Complying with the county's new ground rule, private developers have built more than 10,000 affordable single-family homes, town houses and apartment units since 1975. The housing authority purchased 1,100 units scattered in 150 different neighborhoods. Most were located in western Montgomery County, including areas like Potomac, where most new construction occurred.

Montgomery County has become a mature inner suburb. Its progressive planning and housing policies have not totally prevented slow decline in its older, eastern areas like Wheaton and Silver Spring. But without the county's success in spreading many poorer households into newer neighborhoods and higher-income schools, eastern Montgomery County would face more severe social problems.

Neither the District nor Baltimore City can solve its problems by anexing its suburbs. But there are other hopeful stirrings. The Greater Baltimore Committee, the Baltimore region's preeminent business group, has put its weight behind regional growth management, regional affordable housing and regional revenue sharing. And this spring the legislature approved Governor Glendening's proposals to target most state, road, water and sewer funds on Baltimore City and older parts of Baltimore County, Montgomery County and Prince George's County.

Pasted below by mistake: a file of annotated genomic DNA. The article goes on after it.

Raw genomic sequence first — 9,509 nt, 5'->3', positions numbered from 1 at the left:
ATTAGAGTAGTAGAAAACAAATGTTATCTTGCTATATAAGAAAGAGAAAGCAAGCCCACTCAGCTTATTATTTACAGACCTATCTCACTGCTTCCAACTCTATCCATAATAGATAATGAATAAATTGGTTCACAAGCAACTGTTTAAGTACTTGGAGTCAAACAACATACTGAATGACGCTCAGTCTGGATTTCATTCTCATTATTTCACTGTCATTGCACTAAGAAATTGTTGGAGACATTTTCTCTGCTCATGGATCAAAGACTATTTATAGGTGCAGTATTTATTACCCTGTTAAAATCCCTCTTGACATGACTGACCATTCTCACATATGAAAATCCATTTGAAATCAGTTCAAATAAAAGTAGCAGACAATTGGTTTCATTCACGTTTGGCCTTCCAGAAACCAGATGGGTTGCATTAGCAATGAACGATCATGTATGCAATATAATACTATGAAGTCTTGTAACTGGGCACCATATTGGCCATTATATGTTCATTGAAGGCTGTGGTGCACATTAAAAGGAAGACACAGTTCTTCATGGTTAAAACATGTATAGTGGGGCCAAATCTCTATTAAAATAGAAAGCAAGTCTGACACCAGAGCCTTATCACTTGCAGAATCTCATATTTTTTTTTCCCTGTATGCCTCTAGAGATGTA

The District's political hurdles are more complex, but there has been some progress. A federal control board is slowly paring down an overstuffed local bureaucracy. President Clinton has proposed federalizing the District's prisons, road department and other state government-type functions. And in Virginia, there are promising regional cooperation efforts afoot that could benefit the District as well.

Congress, though, needs to pass President Clinton's package for the District and correct federal policies that have been gutting the nation's cities for half a century. For starters, Congress needs to: reauthorize the federal transportation planning bill, the biggest boost to regional collaboration in two decades; increase funds for HUD's rent vouchers and support converting public housing projects into mixed-income communities; exempt home sales from capital gains taxes (which generally force sellers to move up and out); decrease the federal share of highway, sewer and other infrastructure projects that promote further suburban sprawl, and locate major federal offices in downtown areas.

Accomplishing all this-and developing regional strategies for managing growth, sharing affordable housing and sharing revenue-is essential to saving "Ballmer" and "Ol' D.C."

Topics/Tags: | Cities and Neighborhoods | Race/Ethnicity/Gender